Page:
JPL's Wireless Communication Reference Website

Chapter: Wireless Channels
Section: Propagation Mechanisms

Multipath Reception

Experiments with mobile communication were done at VHF frequencies, near 50 MHz, already in the 1920s. Results of these tests revealed a very hostile propagation environment, particularly in urban centers. The signal quality varied from "excellent" to "no signal". Moving the vehicle over a few meters resulted in dramatic changes of the received field strength.

The mobile or indoor radio channel is characterized by 'multipath reception': The signal offered to the receiver contains not only a direct line-of-sight radio wave, but also a large number of reflected radio waves. Even worse in urban centers, the line-of-sight is often blocked by obstacles, and a collected of differently delayed waves is all what is received by a mobile antenna. These reflected waves interfere with the direct wave, which causes significant degradation of the performance of the link. If the antenna moves the channel varies with location and time, because the relative phases of the reflected waves change. This leads to fading: time variations of the received amplitude and phase.

In a non-fading (thus fixed) radio channel the BER decreases rapidly when the signal-to-noise (or signal-to-interference) ratio is increased. In a fading channel, every now and then the received signal is very weak and many bit errors occur. This phenomenon remains present, even if the (average) signal-to-noise ratio is large. So the BER only improves very slowly, and with a fixed slope, if plotted on a log-log scale. (Diversity or error correction can help to make the slope steeper, hence improve performance.)

A wireless system has to be designed in such way that the adverse effect of multipath fading is minimized. In the past, multipath has notoriously hindered the development of reliable and inexpensive mass-product systems. A better understanding of these phenomena, and the advent of powerful signal processing techniques contributed to the explosion of digital wireless communication since the 1980s.

 
The basic model of Rayleigh fading assumes a received multipath signal to consist of a (theoretically infinitely) large number of reflected waves with independent and identically distributed inphase and quadrature amplitudes. This model has played a major role in our understanding of mobile propagation. The model was first proposed in a comment paper written by Lord Rayleigh in 1889, describing the resulting signal if many violinists in an orchestra play in unison, long before its application to mobile radio reception was recognized. Lord Rayleigh, "On the resultant of a large number of vibrations of the same pitch and of arbitrary phase", Phil. Mag., Vol. 10, August 1880, pp. 73-78 and Vol. 27, June 1889, pp. 460-469.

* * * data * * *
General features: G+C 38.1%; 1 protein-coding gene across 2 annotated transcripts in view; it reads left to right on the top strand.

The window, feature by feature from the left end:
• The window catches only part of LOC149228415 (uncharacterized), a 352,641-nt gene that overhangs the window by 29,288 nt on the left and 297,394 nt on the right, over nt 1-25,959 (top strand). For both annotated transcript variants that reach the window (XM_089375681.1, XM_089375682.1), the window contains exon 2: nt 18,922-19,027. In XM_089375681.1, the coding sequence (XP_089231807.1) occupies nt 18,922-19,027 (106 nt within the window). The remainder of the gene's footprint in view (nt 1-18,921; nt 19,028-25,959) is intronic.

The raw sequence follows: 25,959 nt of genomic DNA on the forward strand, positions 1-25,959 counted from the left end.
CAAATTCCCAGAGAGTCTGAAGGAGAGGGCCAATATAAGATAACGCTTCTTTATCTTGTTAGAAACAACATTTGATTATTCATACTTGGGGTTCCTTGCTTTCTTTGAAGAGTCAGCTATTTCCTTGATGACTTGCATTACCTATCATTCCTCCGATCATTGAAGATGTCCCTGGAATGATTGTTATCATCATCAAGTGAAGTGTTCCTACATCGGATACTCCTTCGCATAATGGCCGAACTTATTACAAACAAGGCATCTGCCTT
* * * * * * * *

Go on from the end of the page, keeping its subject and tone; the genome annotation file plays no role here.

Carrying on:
More recently, this model of many randomly phased sinusoids appeared to appropriately describe the wireless radio channel, and to allow calculation of outage probabilities, fade durations and many other critical parameters of wireless links. It greatly facilitated the development systems that can reliably communicate despite the anomalies and unpredictability of the mobile communication channel.

As the demand for mobile communication increases, systems have to be more efficient and cell sizes are chosen smaller and smaller. To describe microcellular propagation, the Rayleigh model lacked the effect of a dominant line-of-sight component, and Rician model appeared to be more appropriate.


1'17"
Multipath modeling.
Although channel fading is experienced as an unpredictable and stochastic phenomenon to the user or the system planner, powerful models have been developed that can accurately predict average system performance. Countermeasures can be used to avoid system failure, even if the channel exhibits fades at particular frequencies of particular locations.

Quicktime
Multipath reception leads to "fades" which are spots where the signal is weak. Such fades usually are limited in spatial dimension and frequency bandwidth.

Most conventional digital modulation techniques are sensitive to intersymbol interference unless the channel symbol rate is small compared to the delay spread of the channel. On the other hand a narrowband signal with bit durations much longer than the delay spread may vanish completely in fade. A signal received at a frequency and location where reflected waves cancel each other, is heavily attenuated and may thus suffer large bit error rates.

Models for multipath reception

Narrowband Rayleigh, or Rician models mostly address the channel behavior at one frequency only. Time dispersion, or the Doppler spread is the critical phenomenon. Frequency dispersion and intersymbol interference, on the other hand, are modeled by the delay spread. A model that combines these aspects is the scatter diagram.
See also: Table of Contents; chapter on channel modeling

The effect of multipath reception

 for a fast moving user: rapid fluctuations of the signal amplitude and phase  
 for a wideband (digital) signal: dispersion and intersymbol interference
 for an analog television signal: "ghost" images (shifted slightly to the right)
  for a MultiCarrier signal: different attenuation at different (sub-)carriers and at different locations
 for a stationary user of a narrowband system: good reception at some locations and frequencies; poor reception at other locations and frequencies.
 for a satellite positioning system: strong delayed reflections may cause a severe miscalculation of the distance between user and satellite. This can result in a wrong "fix", i.e., a wrong estimate of the position.

Exercise

After you studied the pages of Rayleigh fading, have a look at our design exercise and quizzes.



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